The Immigration Service (search) is naturalizing people who've stolen their identities.
At nearly every press conference, the attorney general assures us that another hole in America's immigration control has been plugged. But while the government mandates an entry/exit registration system for certain nationals, picks up and deports thousands of visa overstays (search) and bars outright an ever-growing list of individuals, we face another, largely unacknowledged problem that has been with us for some time and has been unaffected by recent anti-terrorism efforts: The INS and its successor BCIS (search) have granted U.S. citizenship to people who have applied for naturalization using stolen identities. To listen to BCIS officers, you'd think that this is not a serious problem.
"Alberto" is 78 years old and married to a U.S. citizen. He is a native of the Dominican Republic. He's a lawful permanent resident, and though nothing compels him to become a citizen, it's been a dream of his for a very long time.
Alberto has done everything right. His marriage is genuine, he applied for residency and has never fallen out of legal immigration (search) status. He is something you don't come across that much any more: a gentleman.
Alberto first applied for U.S. citizenship (search) in 1997. He passed the test (something which many of our high school seniors could not pass) and waited eagerly for the letter that would tell him the date and time on which he was to appear and take the oath of citizenship. He received a different letter instead -- one that told him that because he was already a U.S. citizen, his application for citizenship had been denied as being moot.
How should a person react to something like this? Alberto had no suspicions at first, but soon began to feel like a person who opens his credit card statement and sees $10,000 in charges he knows to not be his.
Two lawyers and many filings later, Alberto and his new lawyer, Kevin Jones, were finally able to see the file that the BCIS maintains under Alberto's name. All of the biographical information in the file was correct, including Alberto's name, date of birth and place of birth. But the photo was not his -- it was of his brother, who had fled the Dominican Republic after the assassination of Rafael Trujillo (search) in 1961, taking with him Alberto's original birth certificate.
Last June, the General Accounting Office (search) reported that immigration authorities intercept tens of thousands of fraudulent documents at U.S. ports of entry, some of which are used in attempts to obtain U.S. citizenship. In March 2002, British authorities arrested a Nigerian couple after they found 13,000 forged birth certificates, driver's licenses, electrical and gas bills, and insurance cards in their suburban London home. But in Alberto's case, his own brother had used a genuine birth certificate, not a fraudulent document, as the foundation of a new identity. All of the documents Alberto's brother had submitted in connection with his fraudulent citizenship application based on Alberto's genuine birth certificate were real -- they were just inaccurate.
This points to the critical flaw in efforts by foreign governments like Mexico's (search) to normalize their nationals living illegally in the U.S. The matricula consular identification card (search) requires that an applicant have two things: a birth certificate issued in Mexico and a photo ID. If you can provide these two items, you will be issued a matricula consular identification card. The Mexican government, and even some members of the U.S. Congress, has lobbied relentlessly for acceptance of this card at institutions like banks and departments of motor vehicles. Immigration authorities have arrested Mexican nationals with as many as 13 discrete matricula consular cards.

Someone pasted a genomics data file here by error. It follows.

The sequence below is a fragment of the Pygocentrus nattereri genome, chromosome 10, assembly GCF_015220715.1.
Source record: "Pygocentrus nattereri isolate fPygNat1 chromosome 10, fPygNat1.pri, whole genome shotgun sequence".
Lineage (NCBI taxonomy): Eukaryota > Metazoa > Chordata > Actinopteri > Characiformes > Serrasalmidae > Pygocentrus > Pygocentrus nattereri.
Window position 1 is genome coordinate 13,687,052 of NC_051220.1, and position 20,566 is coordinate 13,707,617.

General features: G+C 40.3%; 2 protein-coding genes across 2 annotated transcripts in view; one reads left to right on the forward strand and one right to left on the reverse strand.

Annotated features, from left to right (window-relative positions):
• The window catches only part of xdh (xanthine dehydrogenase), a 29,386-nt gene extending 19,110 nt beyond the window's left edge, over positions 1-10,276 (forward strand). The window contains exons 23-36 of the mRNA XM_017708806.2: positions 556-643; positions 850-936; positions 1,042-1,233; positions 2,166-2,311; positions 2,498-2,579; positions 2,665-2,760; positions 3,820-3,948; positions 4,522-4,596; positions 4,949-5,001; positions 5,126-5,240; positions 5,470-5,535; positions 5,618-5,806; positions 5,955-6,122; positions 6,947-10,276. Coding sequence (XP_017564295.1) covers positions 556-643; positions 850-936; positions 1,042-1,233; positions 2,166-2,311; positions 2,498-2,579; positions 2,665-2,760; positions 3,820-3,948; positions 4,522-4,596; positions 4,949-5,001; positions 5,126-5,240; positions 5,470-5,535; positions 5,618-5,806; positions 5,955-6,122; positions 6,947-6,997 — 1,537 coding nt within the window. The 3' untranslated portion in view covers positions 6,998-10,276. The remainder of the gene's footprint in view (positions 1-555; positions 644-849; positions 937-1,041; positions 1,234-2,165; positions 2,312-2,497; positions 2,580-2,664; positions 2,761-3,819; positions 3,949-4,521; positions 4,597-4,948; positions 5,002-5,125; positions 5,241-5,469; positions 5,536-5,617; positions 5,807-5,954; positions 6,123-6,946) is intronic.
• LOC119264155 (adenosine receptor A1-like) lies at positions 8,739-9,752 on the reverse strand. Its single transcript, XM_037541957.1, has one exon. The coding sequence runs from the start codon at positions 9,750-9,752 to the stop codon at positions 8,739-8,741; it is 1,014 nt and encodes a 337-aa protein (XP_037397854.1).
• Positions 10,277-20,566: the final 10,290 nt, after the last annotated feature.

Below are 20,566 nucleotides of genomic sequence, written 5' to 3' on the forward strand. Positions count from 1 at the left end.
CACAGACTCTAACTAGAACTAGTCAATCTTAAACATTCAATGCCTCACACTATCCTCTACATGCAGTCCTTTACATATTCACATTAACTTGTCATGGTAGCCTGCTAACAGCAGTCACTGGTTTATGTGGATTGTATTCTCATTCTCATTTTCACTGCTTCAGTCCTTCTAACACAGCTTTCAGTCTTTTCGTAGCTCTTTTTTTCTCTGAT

On May 3, 2003, Alberto returned to the BCIS on a second interview for his citizenship. For months, he and his lawyer had been operating under the assumption that the fraudulent application for citizenship filed by his brother had been investigated and that the lengthy process of denaturalization (search) had begun.
"We were wrong," says Jones. "When we arrived, we found that nothing had been done, and I was told by an officer in the Naturalization Unit that there is a class of cases like this just sitting around because nobody at the BCIS knows what to do with them. And this occurred after I was told that the matter would be taken to the district director."
That is the first admission by immigration authorities that they are aware of a group of cases in which U.S. citizenship has been granted on a fraudulent application. What's more disturbing is that even after the much-heralded re-engineering of the INS (by which it was renamed the BCIS), the same individuals are conducting the business of the agency, and it still has no ability to address any problem that is even slightly out of the ordinary.
If Americans dislike the notion of an immigration amnesty (search) because it rewards illegal immigrants, how should we respond when one of the most cherished features of American life -- citizenship -- is being subverted through fraud, and the very people charged with protecting it don't care enough to do anything to solve the problem? It's high time that immigration authorities got their priorities right. Denaturalizing those it has granted citizenship, after accepting a citizenship application now known to be fraudulent, is one of them.
Matt Hayes began practicing immigration law shortly after graduating from Pace University School of Law in 1994, representing new immigrants in civil and criminal matters. He teaches at Berkeley College, and is author of The New Immigration Law and Practice, a textbook to be published by West Legal Publications in October, 2003.